Marv Albert’s Integrity Cost Him a Broadcasting Job He’d Held for Nearly 40 Years

There once was a time where New York Knicks fans seemingly couldn’t go a game without hearing Marv Albert.

From Walt Frazier through Patrick Ewing, Albert was there for the highs and so, so many lows that the Knicks experienced. It has been nearly 20 years since Albert and the Knicks divorced, and his integrity is the main reason why their wedding rings landed in the Hudson River.

Albert spent nearly 40 years with the New York Knicks

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For nearly 40 years, Marv Albert was the definitive voice of the New York Knicks.

One could argue, considering that Albert spent 30 seasons with the Rangers, that he was the definitive voice of New York sports in his time. Albert and Mike Breen, his replacement with the Knicks, remain among the NBA’s most memorable and popular play-by-play announcers.

Born in Brooklyn, Albert called his first Knicks game in January 1963. Starting in 1967, Albert was the team’s full-time play-by-play voice on radio and television.

Albert called the team’s two titles in the 1970s, Patrick Ewing’s dominating days in the 1990s, and all of the chaos that came when James Dolan took over as owner in 1999.

The Knicks parted ways with Marv Albert for being too critical

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Marv Albert is nothing but brutally honest, and the New York Knicks resented that fact.

There are two types of announcers in sports. Local announcers are the ones who do radio and/or television games, as Vin Scully did with the Dodgers. Then there are national announcers, people like Joe Buck and Jim Nantz who don’t cover one specific team.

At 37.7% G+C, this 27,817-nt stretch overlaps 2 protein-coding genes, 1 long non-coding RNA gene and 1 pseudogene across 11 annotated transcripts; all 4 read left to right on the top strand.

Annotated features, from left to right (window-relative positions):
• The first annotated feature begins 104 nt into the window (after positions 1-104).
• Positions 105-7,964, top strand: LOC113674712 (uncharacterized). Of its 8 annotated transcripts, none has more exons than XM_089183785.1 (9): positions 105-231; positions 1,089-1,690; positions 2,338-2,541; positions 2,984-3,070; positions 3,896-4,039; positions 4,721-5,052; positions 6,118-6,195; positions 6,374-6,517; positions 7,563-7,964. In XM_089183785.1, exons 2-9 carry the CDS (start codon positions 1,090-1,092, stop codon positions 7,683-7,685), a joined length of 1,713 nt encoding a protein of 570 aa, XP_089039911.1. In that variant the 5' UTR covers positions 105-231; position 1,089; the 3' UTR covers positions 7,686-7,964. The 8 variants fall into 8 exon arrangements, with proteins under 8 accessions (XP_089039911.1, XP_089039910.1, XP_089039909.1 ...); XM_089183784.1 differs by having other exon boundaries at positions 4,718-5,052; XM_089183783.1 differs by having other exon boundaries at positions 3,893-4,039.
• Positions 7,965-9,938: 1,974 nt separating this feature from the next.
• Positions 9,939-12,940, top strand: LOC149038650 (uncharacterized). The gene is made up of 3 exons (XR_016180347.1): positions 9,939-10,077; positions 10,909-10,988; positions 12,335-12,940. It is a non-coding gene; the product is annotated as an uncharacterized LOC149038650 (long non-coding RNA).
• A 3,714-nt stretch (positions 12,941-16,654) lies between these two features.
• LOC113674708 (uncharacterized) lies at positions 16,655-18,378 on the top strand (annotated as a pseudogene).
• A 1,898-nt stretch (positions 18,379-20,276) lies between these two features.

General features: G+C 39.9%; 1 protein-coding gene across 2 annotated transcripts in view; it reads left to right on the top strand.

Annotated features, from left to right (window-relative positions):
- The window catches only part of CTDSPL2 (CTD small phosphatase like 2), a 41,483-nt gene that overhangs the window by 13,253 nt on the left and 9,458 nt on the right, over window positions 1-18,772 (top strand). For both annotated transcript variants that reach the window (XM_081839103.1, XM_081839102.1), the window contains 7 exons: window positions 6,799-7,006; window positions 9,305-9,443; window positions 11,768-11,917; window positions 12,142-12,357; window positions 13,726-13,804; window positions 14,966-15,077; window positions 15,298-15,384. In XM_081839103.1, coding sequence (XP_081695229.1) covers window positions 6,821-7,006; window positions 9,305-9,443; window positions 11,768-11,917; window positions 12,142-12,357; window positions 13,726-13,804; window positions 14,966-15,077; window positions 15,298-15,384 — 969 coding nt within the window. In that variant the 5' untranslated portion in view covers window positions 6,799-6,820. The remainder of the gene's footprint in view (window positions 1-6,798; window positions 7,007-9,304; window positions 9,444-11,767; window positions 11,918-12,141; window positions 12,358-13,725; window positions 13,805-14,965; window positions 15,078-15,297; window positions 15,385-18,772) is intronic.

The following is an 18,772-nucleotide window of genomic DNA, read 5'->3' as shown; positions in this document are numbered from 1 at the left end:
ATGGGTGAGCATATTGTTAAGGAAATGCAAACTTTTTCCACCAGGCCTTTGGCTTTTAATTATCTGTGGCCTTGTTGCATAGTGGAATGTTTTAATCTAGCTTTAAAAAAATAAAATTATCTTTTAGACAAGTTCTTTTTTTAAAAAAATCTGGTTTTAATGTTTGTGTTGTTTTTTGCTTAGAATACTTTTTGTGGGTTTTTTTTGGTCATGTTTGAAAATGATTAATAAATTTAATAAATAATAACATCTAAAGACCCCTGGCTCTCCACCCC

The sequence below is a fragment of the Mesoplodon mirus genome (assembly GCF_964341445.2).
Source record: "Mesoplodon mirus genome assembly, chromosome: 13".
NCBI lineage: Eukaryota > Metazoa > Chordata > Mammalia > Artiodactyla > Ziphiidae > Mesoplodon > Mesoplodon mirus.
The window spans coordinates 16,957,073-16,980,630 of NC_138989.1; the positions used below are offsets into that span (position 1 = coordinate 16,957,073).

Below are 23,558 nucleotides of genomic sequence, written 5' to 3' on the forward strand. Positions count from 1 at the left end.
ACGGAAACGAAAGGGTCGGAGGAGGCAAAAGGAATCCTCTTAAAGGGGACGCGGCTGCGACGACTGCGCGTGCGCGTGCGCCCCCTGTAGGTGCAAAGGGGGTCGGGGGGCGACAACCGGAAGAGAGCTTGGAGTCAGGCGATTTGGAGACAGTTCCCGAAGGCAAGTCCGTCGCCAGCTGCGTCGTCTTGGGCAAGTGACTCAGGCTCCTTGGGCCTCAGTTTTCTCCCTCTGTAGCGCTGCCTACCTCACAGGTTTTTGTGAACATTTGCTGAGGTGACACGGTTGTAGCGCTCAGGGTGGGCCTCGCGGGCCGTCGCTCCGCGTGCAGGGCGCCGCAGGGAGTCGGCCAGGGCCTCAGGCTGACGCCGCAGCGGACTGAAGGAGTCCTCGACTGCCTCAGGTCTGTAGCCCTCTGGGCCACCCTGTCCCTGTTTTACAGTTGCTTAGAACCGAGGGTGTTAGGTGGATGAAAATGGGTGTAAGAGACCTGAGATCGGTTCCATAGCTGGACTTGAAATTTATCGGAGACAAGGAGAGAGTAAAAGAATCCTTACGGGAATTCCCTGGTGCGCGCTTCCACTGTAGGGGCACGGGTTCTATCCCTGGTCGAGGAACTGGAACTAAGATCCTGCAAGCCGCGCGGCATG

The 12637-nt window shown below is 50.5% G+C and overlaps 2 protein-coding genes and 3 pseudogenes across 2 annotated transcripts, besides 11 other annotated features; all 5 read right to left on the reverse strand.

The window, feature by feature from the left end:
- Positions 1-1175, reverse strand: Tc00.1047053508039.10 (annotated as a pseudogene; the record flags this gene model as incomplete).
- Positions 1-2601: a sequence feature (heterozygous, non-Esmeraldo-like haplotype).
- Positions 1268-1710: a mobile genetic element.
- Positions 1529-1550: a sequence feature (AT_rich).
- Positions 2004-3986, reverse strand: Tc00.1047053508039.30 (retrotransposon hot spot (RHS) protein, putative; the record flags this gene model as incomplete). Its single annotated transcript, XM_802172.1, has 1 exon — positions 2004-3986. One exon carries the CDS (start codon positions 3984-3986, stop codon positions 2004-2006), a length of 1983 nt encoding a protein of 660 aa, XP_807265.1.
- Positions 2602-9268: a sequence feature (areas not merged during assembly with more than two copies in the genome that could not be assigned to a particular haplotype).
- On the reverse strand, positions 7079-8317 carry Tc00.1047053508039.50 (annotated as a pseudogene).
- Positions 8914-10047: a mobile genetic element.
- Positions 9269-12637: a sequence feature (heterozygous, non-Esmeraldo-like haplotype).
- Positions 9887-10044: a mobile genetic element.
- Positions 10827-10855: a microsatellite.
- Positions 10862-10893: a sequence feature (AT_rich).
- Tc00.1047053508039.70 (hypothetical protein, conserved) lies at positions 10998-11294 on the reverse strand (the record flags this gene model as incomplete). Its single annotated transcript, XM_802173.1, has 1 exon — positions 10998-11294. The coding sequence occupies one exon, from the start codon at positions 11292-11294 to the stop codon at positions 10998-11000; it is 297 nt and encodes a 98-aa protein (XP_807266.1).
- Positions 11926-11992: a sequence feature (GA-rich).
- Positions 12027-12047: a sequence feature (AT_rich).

There is also someone like Ian Eagle, who is both a local announcer (the Brooklyn Nets) and a national play-by-play voice (for CBS and TNT).

Some local announcers tend to openly root for their team. Albert was not one of them, and he often criticized the New York Knicks on air, especially during a rough stretch in the early 2000s.

Knicks management didn’t enjoy Albert’s criticism, and the two sides parted ways after the 2003-04 season. In a 2004 interview with The New York Times, Albert reflected on where things went wrong between him and Knicks management.

”I felt at times like I was in the theater of the absurd, not the MSG Network. I felt like, what’s going on here? This is a chapter in journalism about how a broadcast should not be handled.”

The Knicks named Mike Breen as Albert’s successor. Albert has since called Knicks games for other networks, including TNT.

Marv Albert has stayed busy since leaving the Knicks

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Marv Albert left the New York Knicks in 2004, but he didn’t intend to hang up his microphone anytime soon.

Albert remainst he lead play-by-play voice for TNT’s NBA coverage. In 2011, Albert became an NFL announcer for CBS and spent three seasons in that role.

Another local NBA team benefited from Albert and the Knicks parting ways. The Nets — then in New Jersey — hired Albert to be one of two play-by-play voices ahead of the 2005-06 season. Albert and Ian Eagle split duties through the 2010-11 campaign.

Albert, who turns 80 in June, recently called the NBA All-Star Game. In February, he told the New York Post that he believes his career is “winding down” and he may retire soon.

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